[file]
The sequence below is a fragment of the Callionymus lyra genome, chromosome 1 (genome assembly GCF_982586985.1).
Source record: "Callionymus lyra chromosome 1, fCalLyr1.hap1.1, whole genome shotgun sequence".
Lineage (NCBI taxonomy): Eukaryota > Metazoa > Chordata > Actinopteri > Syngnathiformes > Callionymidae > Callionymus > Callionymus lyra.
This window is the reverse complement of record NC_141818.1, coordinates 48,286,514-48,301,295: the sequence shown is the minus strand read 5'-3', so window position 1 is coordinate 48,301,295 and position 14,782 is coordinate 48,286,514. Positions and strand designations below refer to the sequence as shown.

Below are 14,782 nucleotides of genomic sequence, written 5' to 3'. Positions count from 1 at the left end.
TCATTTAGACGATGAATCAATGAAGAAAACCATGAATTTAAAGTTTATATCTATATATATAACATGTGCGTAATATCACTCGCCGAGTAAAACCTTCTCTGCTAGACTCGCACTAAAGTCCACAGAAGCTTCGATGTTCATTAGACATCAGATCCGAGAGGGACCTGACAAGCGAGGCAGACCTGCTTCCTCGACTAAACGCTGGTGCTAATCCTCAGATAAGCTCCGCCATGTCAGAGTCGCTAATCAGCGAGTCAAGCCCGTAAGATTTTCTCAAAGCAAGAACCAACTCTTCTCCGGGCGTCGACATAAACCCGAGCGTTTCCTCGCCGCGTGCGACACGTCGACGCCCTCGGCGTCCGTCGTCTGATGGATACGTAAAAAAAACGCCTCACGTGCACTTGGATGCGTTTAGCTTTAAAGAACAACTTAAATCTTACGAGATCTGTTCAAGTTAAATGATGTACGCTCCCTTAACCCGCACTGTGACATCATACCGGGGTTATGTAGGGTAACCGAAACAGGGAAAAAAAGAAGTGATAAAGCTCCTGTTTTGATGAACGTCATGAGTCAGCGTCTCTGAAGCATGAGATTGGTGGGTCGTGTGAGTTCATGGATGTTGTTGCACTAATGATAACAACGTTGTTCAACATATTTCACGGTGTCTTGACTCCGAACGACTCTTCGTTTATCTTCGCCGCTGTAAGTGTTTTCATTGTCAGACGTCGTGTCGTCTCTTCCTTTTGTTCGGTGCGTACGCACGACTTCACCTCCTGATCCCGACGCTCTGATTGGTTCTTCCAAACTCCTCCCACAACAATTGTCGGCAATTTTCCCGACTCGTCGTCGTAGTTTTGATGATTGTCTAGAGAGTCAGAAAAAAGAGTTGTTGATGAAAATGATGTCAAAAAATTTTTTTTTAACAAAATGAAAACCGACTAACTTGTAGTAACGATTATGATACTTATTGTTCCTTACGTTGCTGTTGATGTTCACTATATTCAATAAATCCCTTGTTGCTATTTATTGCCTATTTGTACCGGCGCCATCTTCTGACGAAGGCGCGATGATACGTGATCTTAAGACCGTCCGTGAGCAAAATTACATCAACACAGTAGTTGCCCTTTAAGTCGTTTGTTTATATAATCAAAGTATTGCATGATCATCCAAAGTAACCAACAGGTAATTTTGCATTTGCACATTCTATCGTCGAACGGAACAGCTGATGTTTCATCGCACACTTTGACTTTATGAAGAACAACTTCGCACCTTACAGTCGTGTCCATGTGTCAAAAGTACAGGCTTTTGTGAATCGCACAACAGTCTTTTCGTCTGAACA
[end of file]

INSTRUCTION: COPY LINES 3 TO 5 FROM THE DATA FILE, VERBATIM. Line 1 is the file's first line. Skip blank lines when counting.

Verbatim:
Lineage (NCBI taxonomy): Eukaryota > Metazoa > Chordata > Actinopteri > Syngnathiformes > Callionymidae > Callionymus > Callionymus lyra.
This window is the reverse complement of record NC_141818.1, coordinates 48,286,514-48,301,295: the sequence shown is the minus strand read 5'-3', so window position 1 is coordinate 48,301,295 and position 14,782 is coordinate 48,286,514. Positions and strand designations below refer to the sequence as shown.

Below are 14,782 nucleotides of genomic sequence, written 5' to 3'. Positions count from 1 at the left end.